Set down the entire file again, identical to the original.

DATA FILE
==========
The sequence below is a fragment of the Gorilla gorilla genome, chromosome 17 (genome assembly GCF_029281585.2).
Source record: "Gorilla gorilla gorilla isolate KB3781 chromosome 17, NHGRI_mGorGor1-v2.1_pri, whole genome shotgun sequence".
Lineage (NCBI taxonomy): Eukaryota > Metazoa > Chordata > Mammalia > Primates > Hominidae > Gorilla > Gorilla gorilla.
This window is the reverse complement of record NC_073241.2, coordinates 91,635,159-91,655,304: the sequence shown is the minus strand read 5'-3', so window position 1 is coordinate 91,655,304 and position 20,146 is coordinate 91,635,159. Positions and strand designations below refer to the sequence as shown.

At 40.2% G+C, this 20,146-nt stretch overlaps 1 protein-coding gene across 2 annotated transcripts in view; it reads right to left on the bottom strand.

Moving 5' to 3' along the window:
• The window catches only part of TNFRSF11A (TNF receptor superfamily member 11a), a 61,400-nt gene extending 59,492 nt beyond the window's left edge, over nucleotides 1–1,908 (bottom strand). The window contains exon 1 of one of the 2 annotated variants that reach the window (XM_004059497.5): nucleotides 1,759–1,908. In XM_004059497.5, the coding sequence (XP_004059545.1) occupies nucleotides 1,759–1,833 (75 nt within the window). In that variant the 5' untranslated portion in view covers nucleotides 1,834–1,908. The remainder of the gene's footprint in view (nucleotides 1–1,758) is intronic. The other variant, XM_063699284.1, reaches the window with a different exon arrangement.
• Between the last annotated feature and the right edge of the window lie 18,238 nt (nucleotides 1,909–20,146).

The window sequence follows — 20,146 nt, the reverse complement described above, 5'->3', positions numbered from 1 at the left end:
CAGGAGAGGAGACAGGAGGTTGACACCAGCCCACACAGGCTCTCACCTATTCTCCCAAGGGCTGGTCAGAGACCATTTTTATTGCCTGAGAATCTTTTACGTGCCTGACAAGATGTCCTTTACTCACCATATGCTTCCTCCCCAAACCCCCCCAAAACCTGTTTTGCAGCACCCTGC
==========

The sequence below is a fragment of the Gorilla gorilla genome, chromosome 17 (genome assembly GCF_029281585.2).
Source record: "Gorilla gorilla gorilla isolate KB3781 chromosome 17, NHGRI_mGorGor1-v2.1_pri, whole genome shotgun sequence".
Lineage (NCBI taxonomy): Eukaryota > Metazoa > Chordata > Mammalia > Primates > Hominidae > Gorilla > Gorilla gorilla.
This window is the reverse complement of record NC_073241.2, coordinates 91,635,159-91,655,304: the sequence shown is the minus strand read 5'-3', so window position 1 is coordinate 91,655,304 and position 20,146 is coordinate 91,635,159. Positions and strand designations below refer to the sequence as shown.

At 40.2% G+C, this 20,146-nt stretch overlaps 1 protein-coding gene across 2 annotated transcripts in view; it reads right to left on the bottom strand.

Moving 5' to 3' along the window:
• The window catches only part of TNFRSF11A (TNF receptor superfamily member 11a), a 61,400-nt gene extending 59,492 nt beyond the window's left edge, over nucleotides 1–1,908 (bottom strand). The window contains exon 1 of one of the 2 annotated variants that reach the window (XM_004059497.5): nucleotides 1,759–1,908. In XM_004059497.5, the coding sequence (XP_004059545.1) occupies nucleotides 1,759–1,833 (75 nt within the window). In that variant the 5' untranslated portion in view covers nucleotides 1,834–1,908. The remainder of the gene's footprint in view (nucleotides 1–1,758) is intronic. The other variant, XM_063699284.1, reaches the window with a different exon arrangement.
• Between the last annotated feature and the right edge of the window lie 18,238 nt (nucleotides 1,909–20,146).

The window sequence follows — 20,146 nt, the reverse complement described above, 5'->3', positions numbered from 1 at the left end:
CAGGAGAGGAGACAGGAGGTTGACACCAGCCCACACAGGCTCTCACCTATTCTCCCAAGGGCTGGTCAGAGACCATTTTTATTGCCTGAGAATCTTTTACGTGCCTGACAAGATGTCCTTTACTCACCATATGCTTCCTCCCCAAACCCCCCCAAAACCTGTTTTGCAGCACCCTGC